“It really is a help to have been born with hospitality in the blood. My father owned and managed a small bed-and-breakfast back in The Bahamas. I must admit that from the start I always vowed I would never, ever follow him,” laughs Kristen Whyly, resort manager of Four Seasons Resort O'ahu at Ko Olina, Hawaii. Famous last words.
“I am not a politician. I am not a hotelier. I am simply a businessman who got into the hotel industry via my then-girlfriend, now my wife,” said Mickael Damelincourt, managing director of the 263-room Trump International Hotel Washington, D.C.With an international business degree, it is not surprising Damelincourt does everything against the industry norm. “When we started hiring our 450 associates, we did not contact hotel schools or other properties,” he said.
"I can hire a model for $5,000 but then Instagram does not get nearly as many likes," says Sharazade Kirton, digital marketing manager of the Mandarin Oriental Miami. She posted a stunning view, with no people, and got 397 likes; the same post, with a model posing in front, received 198. Interestingly, food does not do well either, unless it also has a stunning view – a posted breakfast got 240 likes, but the same meal with a view behind it garnered 343.
Muck Rack makes it simple to find people, tweets, or articles that mention any name, keyword, company, hashtag etc. We've compiled this guide to help you make the most of your search.
Selecting a term
Start searching tweets, articles from media outlets, articles mentioned in tweets, journalists'
names, titles and bios with some suggested searches:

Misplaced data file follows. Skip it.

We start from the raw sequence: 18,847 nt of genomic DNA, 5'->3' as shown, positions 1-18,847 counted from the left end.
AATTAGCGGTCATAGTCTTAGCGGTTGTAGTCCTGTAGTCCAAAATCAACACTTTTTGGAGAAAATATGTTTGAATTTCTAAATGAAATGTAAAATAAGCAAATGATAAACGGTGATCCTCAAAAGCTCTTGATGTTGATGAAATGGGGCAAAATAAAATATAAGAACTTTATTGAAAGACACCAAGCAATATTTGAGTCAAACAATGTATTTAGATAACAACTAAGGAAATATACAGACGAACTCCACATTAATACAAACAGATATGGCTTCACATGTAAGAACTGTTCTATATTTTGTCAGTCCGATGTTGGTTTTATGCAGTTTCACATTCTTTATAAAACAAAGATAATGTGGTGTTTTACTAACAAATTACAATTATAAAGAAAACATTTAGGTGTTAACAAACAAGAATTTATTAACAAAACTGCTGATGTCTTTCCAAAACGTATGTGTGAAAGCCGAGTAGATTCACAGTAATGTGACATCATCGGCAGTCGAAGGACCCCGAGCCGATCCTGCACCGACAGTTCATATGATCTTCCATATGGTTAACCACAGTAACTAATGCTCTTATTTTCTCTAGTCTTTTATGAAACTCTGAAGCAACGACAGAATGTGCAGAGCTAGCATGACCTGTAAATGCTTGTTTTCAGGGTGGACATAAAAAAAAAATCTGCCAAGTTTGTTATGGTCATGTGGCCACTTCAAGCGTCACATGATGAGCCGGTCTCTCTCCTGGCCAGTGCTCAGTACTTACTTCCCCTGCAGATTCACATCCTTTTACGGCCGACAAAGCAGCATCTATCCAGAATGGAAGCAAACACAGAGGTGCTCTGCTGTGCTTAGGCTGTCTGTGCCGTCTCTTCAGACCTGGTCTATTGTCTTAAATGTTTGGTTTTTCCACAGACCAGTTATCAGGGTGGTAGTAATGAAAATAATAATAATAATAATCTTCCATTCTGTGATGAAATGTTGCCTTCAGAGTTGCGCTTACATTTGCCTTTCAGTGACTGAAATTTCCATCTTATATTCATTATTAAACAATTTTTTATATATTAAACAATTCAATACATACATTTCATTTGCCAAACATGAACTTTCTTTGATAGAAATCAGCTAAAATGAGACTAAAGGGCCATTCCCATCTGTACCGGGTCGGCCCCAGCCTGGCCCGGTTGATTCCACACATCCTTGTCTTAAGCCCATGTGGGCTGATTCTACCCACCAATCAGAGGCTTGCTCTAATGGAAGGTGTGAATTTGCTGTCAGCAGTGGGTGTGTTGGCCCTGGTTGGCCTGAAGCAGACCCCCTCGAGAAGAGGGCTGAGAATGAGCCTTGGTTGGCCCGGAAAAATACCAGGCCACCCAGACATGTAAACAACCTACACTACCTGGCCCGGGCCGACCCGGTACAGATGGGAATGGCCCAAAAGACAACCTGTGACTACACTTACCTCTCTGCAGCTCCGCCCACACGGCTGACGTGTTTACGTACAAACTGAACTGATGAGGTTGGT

Companies or Topics (e.g. iPhone, Microsoft)
Phrases (e.g. "cloud computing") — use quotes to keep the terms together
Twitter handles (e.g. @username) — returns those who have mentioned or replied to
Names (e.g. "David Pogue")
Hashtags (e.g. #sxsw, #london2012)
Bio details (e.g. vegan, Olympics, father)
Muck Rack's Advanced Search allows for many boolean operators.
Find results that mention multiple specified terms, use AND or
+. For example, ensure each result contains both Elon Musk and Mark Zuckerberg by
searching Musk AND Zuckerberg or Musk + Zuckerberg.
Use the operators OR or , to broaden your search when you'd like either of
multiple terms to appear in results. (This is the default behavior of our search when no operators
are used). For example, results will contain either cake or cookie by searching cake OR cookie or cake,cookie
Use NOT or - to subtract results from your search. For
example, searching Disney will yield results about the Walt Disney Company as well as Walt Disney
World Resort. To exclude mentions of Disney World, search for Disney -World or Disney
When using one of these operators with a phrase, enclose it in quotation marks. For example, you can
find results about smartphones excluding Apple's iPhone 4S by searching smartphone -"iPhone
Exact case matching or punctuation
If you're searching for a brand name or keyword that relies on specific punctuation marks or capitalization, you can
find results that match your exact query by adding matchcase: before the keyword you're searching for, like matchcase:E*TRADE .
Use parentheses to separate multiple
boolean phrases. For example, to find journalists talking about having fun in Disney World or
Disneyland, search for ("disney world" OR disneyland) AND fun.
An asterisk can be used to search for any variation of a root word truncated by the asterisk. For example, searching for admin* will return results for administrator, administration, administer, administered, etc.
A near operator is an AND operator where you can control the distance between the words. You can vary the distance the near operation uses by adding a forward slash and number (between 0-99) such as strawberries NEAR/10 "whipped cream", which means the strawberries must exist within 10 words of "whipped cream".